Critical Analysis:  I am a fan of steampunk, and there are parts of this story that I really enjoyed.  The high energy from Nellie, the quiet fortitude of Michiko and the consternation of Cora all worked together to make a group of strong women whose travails and tribulations were fun to follow.  I was thrown off by the use of modern language and slang, but I don’t think teens would be, and in a way it is a nod and a wink from the author that adds to the irreverent fun.  What was weak for me was the mystery.  I wanted more there.  I have had the same issue with other recent steampunk and fantasy titles.  It seems like the author gets so wrapped up in the characters and details of the world that the plot gets a little short shrift.  I don’t think many teens will care though.  And it appears perhaps a sequel is possible, which allows for growth and improvement (as happened with The Girl in Clockwork Collar, which I thought was much stronger than the first book.)

Review Excerpts:  “With odd inventions, beautifully described clothing, and skilled heroines, this alternate history offers much to enjoy.” — Publishers Weekly

“…an overall sense of frothy fun prevails, bolstered by winks at genre convention (much is made of the always-foggy London crime scenes) and by three kick-ass females with complementary strengths and distinctive personalities.” — The Horn Book

“Intense and fast paced, the plot incorporates murder, mistaken identities, and misunderstandings of characters’ intentions….the characterization is rather flat…with generally predictable behavior….More television claptrap than well-developed novel, this trio’s adventures don’t merit one of the coveted places on library shelves.”–School Library Journal

Reviewed from public library copy. Amazon Affiliate: If you click from here to Amazon and buy something, I receive a percentage of the purchase price.

Review: Dare You To by Katie McGarry

DareYouToBibliography: McGarry, Katie. (May 2013). Dare You To. Buffalo, New York: Harlequin Teen. ISBN: 978-0373210633

Plot Summary: Beth is just trying to protect her mother long enough to  figure a plan for them both to escape to freedom.  Ryan just wants to play ball, go pro after high school and trade dares with his best buddies in the mean time.  But life has a way of getting in the way of our best laid plans.  Beth takes the fall so her mother doesn’t get sent to jail and ends up in the small town where Ryan lives.  Ryan makes it to the finals of a writing competition and is faced with a choice–take the path his father has carved for him or find his own way.  Beth and Ryan are like oil and water.  They shouldn’t work–but why does each find the other irresistible?  What started as a dare becomes something more.

Critical Analysis: I really enjoyed McGarry’s first book, Pushing the Limits and was so excited to see another “connected” book.  (This is less of a series and more along the lines of what many adult romance writers do–a set of books within the same world/sphere.  The main characters in one become secondary in the next but there are clear links.)   For me what I enjoyed about both books is that the setting is so gritty and real.  In this story we have the wonderful contrast of the urban setting where Beth goes to try and help her mom and the rural setting where Beth goes to live with her uncle and ends up at Ryan’s school where you have homecoming court, field parties, church committees and more.  McGarry says this was where she grew up and for me it rings true.  The other thing about the books is that there is still a fairy tale, a happily ever after quality, two people destined to be together despite the odds and the fact that they can’t stay out of their own way.  You get so wrapped up in the characters, the place and the romance that you suspend disbelief and will them to come together.  In this book, the dares make it even more fun and I love the fact that while there are many steamy scenes, the characters take time to decide whether and when to have sex.  And for a real change, it is the guy holding back.  I can’t wait for the next in the sequence, Isaiah’s story which heavily foreshadowed here.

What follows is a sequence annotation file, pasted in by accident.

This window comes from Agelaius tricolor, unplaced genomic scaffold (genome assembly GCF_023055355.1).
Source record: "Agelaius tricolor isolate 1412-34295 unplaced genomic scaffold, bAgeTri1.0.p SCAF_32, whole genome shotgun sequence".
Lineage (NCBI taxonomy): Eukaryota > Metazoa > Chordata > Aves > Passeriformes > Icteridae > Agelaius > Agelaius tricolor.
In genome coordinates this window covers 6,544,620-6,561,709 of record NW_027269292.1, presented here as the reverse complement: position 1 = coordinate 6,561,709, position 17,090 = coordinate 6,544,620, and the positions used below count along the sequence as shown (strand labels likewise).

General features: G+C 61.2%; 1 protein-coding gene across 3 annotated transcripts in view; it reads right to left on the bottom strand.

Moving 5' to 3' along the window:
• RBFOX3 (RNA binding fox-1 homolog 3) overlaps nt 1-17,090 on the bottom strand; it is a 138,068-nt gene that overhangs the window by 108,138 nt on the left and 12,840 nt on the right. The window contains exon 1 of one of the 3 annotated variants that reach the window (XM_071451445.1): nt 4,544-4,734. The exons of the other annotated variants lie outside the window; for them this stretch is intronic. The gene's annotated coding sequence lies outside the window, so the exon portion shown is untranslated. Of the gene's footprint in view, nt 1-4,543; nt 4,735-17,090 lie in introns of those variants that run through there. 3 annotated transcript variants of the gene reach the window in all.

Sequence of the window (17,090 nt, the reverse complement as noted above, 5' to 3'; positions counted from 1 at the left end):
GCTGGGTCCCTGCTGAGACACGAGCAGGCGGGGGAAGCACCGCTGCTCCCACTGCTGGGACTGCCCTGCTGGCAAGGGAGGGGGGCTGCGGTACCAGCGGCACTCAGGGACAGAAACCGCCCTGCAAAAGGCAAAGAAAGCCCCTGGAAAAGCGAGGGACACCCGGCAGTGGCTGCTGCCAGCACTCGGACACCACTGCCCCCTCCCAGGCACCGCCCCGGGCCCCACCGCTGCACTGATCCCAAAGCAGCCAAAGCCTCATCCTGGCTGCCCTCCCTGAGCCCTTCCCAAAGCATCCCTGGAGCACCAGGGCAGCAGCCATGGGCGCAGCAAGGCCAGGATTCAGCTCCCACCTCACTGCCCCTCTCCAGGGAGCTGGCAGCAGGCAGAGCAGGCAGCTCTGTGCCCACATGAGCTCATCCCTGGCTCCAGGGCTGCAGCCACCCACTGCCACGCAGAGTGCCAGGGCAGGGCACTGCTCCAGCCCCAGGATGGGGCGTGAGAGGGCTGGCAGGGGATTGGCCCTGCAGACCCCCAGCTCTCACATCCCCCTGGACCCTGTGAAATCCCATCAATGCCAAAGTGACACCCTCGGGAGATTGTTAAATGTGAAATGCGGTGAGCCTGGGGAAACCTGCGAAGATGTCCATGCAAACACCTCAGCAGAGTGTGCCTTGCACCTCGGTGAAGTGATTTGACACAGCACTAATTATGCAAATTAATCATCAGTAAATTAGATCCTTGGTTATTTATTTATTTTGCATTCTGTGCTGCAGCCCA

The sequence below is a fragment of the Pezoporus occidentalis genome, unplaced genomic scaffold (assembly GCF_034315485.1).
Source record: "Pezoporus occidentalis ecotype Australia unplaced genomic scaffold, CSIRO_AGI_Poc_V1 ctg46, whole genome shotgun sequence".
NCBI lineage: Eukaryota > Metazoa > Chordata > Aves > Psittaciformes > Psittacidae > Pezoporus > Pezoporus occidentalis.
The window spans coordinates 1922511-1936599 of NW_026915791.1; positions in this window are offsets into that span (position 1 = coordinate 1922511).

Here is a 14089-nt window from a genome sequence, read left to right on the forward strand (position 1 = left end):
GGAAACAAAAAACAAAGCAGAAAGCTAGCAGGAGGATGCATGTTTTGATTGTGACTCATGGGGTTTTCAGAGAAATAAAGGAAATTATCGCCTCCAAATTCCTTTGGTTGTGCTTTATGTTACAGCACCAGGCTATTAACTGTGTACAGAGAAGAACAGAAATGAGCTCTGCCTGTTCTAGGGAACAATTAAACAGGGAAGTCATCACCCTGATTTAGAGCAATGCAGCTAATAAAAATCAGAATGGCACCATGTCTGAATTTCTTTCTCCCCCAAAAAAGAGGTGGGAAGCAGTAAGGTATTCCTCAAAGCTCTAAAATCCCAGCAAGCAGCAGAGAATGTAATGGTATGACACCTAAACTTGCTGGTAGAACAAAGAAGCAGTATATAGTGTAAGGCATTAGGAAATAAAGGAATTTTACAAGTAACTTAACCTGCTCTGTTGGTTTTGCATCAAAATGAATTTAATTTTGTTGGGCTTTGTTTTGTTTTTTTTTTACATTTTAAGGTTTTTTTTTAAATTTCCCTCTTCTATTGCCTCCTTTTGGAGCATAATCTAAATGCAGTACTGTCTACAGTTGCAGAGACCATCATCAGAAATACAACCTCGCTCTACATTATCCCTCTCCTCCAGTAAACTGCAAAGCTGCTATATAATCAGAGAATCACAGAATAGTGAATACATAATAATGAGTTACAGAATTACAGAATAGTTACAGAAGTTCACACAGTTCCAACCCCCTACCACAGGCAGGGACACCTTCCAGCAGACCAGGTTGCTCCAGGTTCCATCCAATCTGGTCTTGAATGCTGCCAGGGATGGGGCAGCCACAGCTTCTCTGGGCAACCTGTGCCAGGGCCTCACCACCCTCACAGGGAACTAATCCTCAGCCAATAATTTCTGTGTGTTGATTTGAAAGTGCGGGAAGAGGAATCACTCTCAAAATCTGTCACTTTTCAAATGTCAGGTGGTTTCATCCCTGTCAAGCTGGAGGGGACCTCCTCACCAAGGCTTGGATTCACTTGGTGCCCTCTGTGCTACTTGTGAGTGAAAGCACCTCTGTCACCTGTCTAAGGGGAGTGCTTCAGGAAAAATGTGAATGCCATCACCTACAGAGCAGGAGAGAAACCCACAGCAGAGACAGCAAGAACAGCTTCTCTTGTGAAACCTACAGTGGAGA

Review Excerpts: “At first, readers may find Beth’s story the more compelling, but as Ryan’s too-perfect-to-be-true, community-leader family and controlling father reveal themselves, both characters spring to life. As in the first book, these two protagonists differ on the surface but have many similarities under the skin. Everything–setting, characters, romance–about this novel works and works well.” -Kirkus Reviews

“McGarry…captures…the aching vulnerability underlying Beth’s tough exterior….Sex, drugs, profanity, and violence, as well as subplots about loved ones who escaped town for emotional survival, heighten the dramatic tension but don’t disguise the wholesome, girl-next-door quality of this well-paced, satisfying romance.”-Publishers Weekly

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Reviewed from publisher provided advanced copy. Amazon Affiliate: If you click from here to Amazon and buy something, I receive a percentage of the purchase price.

Summer Reading: 48 Hour Book Challenge 2013 Wrap Up

As usual, Monday morning hits me like a ton of bricks and just now sitting down to do a wrap-up of the 48 Hour Book Challenge.  I am glad that I decided at the last minute to participate again this year.  I really enjoyed the luxury of just reading and not worrying about much else.  Again I lament my inability to stay awake (which is especially ironic as lately I have had difficulty falling asleep.)  I didn’t quite make as many hours and pages as last year, but considering that I have not been reading much or blogging at all, this is a success for me.  I wish I had spent more time visiting and commenting on blogs, following on twitter and so forth, but perhaps that is something I can try to add to my everyday activities as well.  Now since I seem to have some interest in blogging again, I need to figure out how to fix what is going on with my blog…I read parts of 5 books (finishing 2 that I was in the middle of) and completed 2 books.  The final numbers: 18 hours, 15 minutes, 1223 pages read, 1 hour spent blogging/networking.